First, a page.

In a year marked by a constant churn of updating numbers — COVID-19 dashboards, economic forecasts, political polls — Assistant Editor Daniel Walton took comfort in stories that were able to report more deeply on some of the issues facing Western North Carolina.
Asheville Yoga Center, a pillar of the city’s emerging “wellness district” in the area around South Liberty Street, is up for sale. The transition represents the next phase of changes brought about by the divorce of the center’s founders, Stephanie and Sunny Keach, according to Melissa Driver, the company’s general manager. Also in brief: prostate cancer screening tips for men, new programs and services and a new website that illustrates the impact of the opioid epidemic on the local community.
“We’ve got an epidemic within a pandemic,” says Kevin Mahoney with the Mountain Area Health Education Center. Social distancing, job losses and drug contamination associated with COVID-19 have all complicated local efforts to manage the impacts of opioid use.
Through medication-assisted treatment, inmates with opioid addiction could receive drugs such as naltrexone or buprenorphine, in conjunction with counseling and therapy, to help them avoid returning to dangerous substances such as heroin or fentanyl.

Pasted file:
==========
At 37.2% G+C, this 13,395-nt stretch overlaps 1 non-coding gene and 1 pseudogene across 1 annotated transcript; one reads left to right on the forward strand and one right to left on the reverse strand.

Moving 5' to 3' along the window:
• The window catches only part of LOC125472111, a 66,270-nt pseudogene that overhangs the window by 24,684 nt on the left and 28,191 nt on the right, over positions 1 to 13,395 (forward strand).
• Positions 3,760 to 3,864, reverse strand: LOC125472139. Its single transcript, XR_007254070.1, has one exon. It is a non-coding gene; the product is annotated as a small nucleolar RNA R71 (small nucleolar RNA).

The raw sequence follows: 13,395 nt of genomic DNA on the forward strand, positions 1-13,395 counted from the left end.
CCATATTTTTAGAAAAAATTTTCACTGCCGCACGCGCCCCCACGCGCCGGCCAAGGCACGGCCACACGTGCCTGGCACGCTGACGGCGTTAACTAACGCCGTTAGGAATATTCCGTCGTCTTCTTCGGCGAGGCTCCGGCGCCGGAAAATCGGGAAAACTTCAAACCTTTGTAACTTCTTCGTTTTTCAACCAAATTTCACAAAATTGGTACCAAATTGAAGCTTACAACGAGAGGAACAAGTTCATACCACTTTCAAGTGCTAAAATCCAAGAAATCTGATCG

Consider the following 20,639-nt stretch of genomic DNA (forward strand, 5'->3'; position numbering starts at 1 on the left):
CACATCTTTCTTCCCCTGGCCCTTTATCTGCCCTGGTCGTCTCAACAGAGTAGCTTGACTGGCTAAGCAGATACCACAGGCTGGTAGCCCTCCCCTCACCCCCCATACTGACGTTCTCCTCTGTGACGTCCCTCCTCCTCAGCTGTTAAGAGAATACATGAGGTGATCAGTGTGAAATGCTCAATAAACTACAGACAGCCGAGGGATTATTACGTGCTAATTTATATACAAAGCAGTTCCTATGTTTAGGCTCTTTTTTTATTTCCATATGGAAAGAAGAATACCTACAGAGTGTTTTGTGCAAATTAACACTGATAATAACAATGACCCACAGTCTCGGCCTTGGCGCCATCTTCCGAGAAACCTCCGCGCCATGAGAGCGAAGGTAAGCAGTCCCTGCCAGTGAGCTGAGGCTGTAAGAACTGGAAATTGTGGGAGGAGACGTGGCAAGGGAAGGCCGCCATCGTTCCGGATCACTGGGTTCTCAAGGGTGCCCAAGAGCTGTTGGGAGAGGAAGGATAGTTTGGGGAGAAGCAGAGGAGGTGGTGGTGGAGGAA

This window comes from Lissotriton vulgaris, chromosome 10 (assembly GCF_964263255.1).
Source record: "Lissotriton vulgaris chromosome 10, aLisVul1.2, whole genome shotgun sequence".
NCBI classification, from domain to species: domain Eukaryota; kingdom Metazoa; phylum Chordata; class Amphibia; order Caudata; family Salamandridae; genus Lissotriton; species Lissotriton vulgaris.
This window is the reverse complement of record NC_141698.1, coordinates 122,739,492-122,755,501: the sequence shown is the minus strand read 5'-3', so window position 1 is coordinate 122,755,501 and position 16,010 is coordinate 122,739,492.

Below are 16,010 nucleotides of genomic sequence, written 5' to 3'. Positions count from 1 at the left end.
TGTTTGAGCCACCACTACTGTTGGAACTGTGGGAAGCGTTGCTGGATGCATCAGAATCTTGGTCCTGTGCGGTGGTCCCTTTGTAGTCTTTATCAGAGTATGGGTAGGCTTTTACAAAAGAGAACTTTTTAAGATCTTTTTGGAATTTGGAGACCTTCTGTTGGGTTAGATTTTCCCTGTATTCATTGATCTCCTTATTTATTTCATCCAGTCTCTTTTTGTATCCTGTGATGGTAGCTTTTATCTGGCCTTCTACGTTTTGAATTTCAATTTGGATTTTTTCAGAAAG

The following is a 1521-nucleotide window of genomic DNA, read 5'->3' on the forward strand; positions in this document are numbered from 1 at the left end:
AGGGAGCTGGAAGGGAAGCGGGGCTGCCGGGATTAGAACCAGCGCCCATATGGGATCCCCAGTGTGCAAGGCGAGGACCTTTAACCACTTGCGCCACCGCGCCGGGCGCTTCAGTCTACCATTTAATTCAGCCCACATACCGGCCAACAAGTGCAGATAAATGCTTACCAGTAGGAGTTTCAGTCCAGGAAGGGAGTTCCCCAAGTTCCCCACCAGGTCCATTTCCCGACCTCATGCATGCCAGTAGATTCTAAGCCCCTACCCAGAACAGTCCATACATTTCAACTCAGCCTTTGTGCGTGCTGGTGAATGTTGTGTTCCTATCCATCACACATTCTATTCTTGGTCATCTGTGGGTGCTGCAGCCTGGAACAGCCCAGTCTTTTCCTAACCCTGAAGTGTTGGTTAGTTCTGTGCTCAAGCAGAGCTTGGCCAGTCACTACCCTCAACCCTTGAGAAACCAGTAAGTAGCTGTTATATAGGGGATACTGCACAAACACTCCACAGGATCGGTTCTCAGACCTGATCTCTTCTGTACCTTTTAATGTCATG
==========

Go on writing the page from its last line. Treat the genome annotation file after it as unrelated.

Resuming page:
Under the new contract, according to a presentation by county Solid Waste Director Dane Pedersen available before the meeting, all customers would receive trash and recycling containers from Waste Pro as part of a $19.21 monthly service fee. Currently, customers pay a $16.08 base fee and can rent containers for an optional $3.80 per month.
The document, set by the chamber’s advocacy and policy committee, adds opioid and substance abuse prevention to the docket for the first time. Affordable housing and expanded transit options throughout the Asheville metro region also made the cut, while Medicaid restructuring and the Interstate 26 Connector Project were both removed from last year’s list.
2018’s annual joint meeting of Asheville City Council and the Buncombe County Board of Commissioners highlighted issues of racial equity, police use-of-force and zoning conflicts affecting Buncombe residents.
Just three days before Monday’s rally in Asheville’s Pack Square Park to oppose the U.S. Senate’s version of a bill to repeal the Affordable Care Act, Lindsay Furst, a local teacher and activist, went to a coffee shop with her fellow organizers who shared her lack of sleep, she told the crowd in front of […]